Flashcards in CH15 - Endocrine Pathology Deck (276)
What is the endocrine system?
Group of glands that maintain body homeostasis
How does the endocrine system function?
by release of hormones that travel via blood to distant organs
In the endocrine system, what controls hormone release?
Feedback mechanisms control hormone release.
What is pituitary adenoma?
Benign tumor of anterior pituitary celts
Is the pituitary adenoma functional or nonfunctional?
May be functional (hormone-producing) or nonfunctional (silent)
What do nonfunctional pituitary adenoma tumors often present with?
mass effect resulting in bitemporal hemianopsia, hypopituitarism, headache
How does bitemporal hemianopsia occur in nonfunctional pituitary adenoma?
Its due to compression of the optic chiasm
How does hypopituitarism occur in nonfunctional pituitary adenoma?
due to compression of normal pituitary tissue
What do functional pituitary adenoma tumors present with?
Features are based on the type of hormone produced.
What does Prolactinoma presents as?
galactorrhea and amenorrhea (females) or as decreased libido and headache (males)
What is the most common type of pituitary adenoma?
What is the treatment of prolactinoma?
Treatment is dopamine agonists (eg bromocriptine or cabergoline) to suppress prolactin production (shrinks tumor) or surgery for larger lesions.
What is seen in growth hormone cell adenoma?
Gigantism in children, acromegaly in adults, diabetes mellitus
What is seen in growth hormone cell adenoma in children?
Gigantism in children; increased linear bone growth (epiphyses are not fused)
What is seen in growth hormone cell adenoma in adults?
Acromegaly in adults;1) Enlarged bones of hands, feet, and jaw 2) Growth of visceral organs leading to dysfunction (e.g., cardiac failure) 3) Enlarged tongue
Why is secondary diabetes mellitus often present in growth hormone cell adenoma?
GH induces liver gluconeogenesis
How is growth hormone cell adenoma diagnosed?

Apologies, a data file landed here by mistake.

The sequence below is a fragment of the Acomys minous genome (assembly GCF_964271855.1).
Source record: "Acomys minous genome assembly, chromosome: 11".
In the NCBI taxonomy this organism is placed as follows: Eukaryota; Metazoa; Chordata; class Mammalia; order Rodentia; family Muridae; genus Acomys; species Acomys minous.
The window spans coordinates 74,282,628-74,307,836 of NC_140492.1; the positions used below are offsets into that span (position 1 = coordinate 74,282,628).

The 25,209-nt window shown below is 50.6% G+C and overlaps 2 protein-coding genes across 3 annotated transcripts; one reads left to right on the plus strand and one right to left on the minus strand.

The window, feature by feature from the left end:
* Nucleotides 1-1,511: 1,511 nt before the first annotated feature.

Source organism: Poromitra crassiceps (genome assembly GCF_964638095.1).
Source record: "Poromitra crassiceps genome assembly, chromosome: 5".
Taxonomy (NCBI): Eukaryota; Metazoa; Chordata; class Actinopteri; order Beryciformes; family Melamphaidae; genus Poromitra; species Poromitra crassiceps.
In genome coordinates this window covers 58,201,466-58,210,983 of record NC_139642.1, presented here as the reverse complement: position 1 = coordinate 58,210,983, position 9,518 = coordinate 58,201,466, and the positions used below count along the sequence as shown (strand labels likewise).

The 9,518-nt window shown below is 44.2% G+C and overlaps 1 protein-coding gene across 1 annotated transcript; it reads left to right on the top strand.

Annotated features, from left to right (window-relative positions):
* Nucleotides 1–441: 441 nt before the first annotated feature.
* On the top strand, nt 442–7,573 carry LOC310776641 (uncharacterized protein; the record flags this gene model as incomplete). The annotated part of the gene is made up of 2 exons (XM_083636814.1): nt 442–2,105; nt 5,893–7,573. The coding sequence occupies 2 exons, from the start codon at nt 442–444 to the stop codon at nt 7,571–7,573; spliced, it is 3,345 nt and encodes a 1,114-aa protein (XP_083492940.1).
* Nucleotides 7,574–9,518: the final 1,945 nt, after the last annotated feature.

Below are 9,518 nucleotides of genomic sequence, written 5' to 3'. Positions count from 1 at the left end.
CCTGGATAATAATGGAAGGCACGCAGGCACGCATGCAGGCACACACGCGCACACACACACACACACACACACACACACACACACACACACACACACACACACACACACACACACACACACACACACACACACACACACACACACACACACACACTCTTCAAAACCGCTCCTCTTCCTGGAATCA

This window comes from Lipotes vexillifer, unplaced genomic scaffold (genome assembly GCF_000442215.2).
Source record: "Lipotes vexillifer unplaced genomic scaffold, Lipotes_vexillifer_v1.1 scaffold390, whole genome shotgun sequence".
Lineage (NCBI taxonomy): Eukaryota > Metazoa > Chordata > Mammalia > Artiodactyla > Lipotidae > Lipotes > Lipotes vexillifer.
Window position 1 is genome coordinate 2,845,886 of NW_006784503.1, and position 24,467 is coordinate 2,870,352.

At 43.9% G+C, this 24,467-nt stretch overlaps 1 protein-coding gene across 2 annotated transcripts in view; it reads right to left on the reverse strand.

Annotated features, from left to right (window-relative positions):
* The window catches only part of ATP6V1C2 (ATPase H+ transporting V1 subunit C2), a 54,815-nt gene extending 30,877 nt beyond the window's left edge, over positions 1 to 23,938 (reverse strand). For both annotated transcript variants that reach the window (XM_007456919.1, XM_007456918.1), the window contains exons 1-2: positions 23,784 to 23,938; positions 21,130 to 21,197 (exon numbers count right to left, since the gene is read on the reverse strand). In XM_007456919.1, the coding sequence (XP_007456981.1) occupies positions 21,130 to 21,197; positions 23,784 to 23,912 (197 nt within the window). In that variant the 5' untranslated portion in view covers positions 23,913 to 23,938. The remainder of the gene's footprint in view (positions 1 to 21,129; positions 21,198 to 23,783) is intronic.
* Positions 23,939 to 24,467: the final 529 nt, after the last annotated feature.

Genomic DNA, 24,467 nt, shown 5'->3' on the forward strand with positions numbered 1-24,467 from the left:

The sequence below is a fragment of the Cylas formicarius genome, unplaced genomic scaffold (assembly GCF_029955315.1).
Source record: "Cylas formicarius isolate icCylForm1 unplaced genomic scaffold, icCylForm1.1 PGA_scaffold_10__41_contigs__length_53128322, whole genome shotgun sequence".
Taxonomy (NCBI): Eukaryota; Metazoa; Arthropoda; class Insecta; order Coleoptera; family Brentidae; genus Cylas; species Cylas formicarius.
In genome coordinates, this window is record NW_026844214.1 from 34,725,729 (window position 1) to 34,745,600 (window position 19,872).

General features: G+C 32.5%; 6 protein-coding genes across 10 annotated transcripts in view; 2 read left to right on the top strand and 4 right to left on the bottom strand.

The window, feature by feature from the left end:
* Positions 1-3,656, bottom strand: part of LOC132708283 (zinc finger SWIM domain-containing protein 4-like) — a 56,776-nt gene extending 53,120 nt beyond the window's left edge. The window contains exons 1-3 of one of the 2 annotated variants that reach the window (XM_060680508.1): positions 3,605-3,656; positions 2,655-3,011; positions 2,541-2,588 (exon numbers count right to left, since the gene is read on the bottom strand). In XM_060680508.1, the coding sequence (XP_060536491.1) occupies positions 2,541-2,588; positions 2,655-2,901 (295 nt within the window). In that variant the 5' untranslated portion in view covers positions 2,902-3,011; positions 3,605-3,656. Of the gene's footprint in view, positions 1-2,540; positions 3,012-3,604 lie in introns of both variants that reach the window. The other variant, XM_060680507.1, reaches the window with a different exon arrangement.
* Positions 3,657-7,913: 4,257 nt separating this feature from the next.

by elevated GH and insulin growth factor-1 (IGF-1) levels along with lack of GH suppression by oral glucose
What is the treatment for growth hormone cell adenoma?
It is octreotide (somatostatin analog that suppresses GH release), GH receptor antagonists, or surgery.
What is seen in ACTH cell pituitary adenomas?
they secrete ACTH leading to Cushing syndrome
What pituitary adenoma tumors occur rarely?
TSH cell, LH-producing, and FSH-producing adenomas occur, but are rare
What is hypopituitarism?
Insufficient production of hormones by the anterior pituitary gland
When do symptoms for hypopituitarism arise?
when > 75% of the pituitary parenchyma is lost
What are the causes for hypopituitarism?
1) Pituitary adenomas (adults) or craniopharyngioma (children) 2) Sheehan syndrome 3) Empty sella syndrome
What is a cause for hypopituitarism in children?
What is a cause for hypopituitarism in adults?
What are pituitary adenomas (adults) or craniopharyngioma (children) resulting in hypopituitarism due to?
mass effect or pituitary apoplexy (bleeding into an adenoma)
In hypopituitarism, what is sheehan syndrome?
pregnancy-related infarction of the pituitary gland
In Sheehan syndrome, what happens?
The gland doubles in size during pregnancy, but blood supply does not increase significantly; blood loss during parturition precipitates infarction.
What does Sheehan syndrome present as?
poor lactation, loss of pubic hair, and fatigue
What is empty sella syndrome?
It?s a congenital defect of the sella where herniation of the arachnoid and CSF into the sella compresses and destroys the pituitary gland, which is absent (empty sella) on imaging.
What hormones are the hormones of the posterior pituitary?
Antidiuretic hormone (ADH) and oxytocin are made in the hypothalamus and then transported via axons to the posterior pituitary for release.
On what does ADH act?
on the distal tubules and collecting ducts of the kidney to promote free water retention
What does oxytocin mediate?
uterine contraction during labor and release of breast milk (let-down) in lactating mothers
What is central diabetes insipidus?
What is central diabetes insipidus due to?
hypothalamic or posterior pituitary pathology (e.g., tumor, trauma, infection, or inflammation)
What are the clinical features for central diabetes insipidus based on?
loss of free water
What are the clinical features for central diabetes insipidus?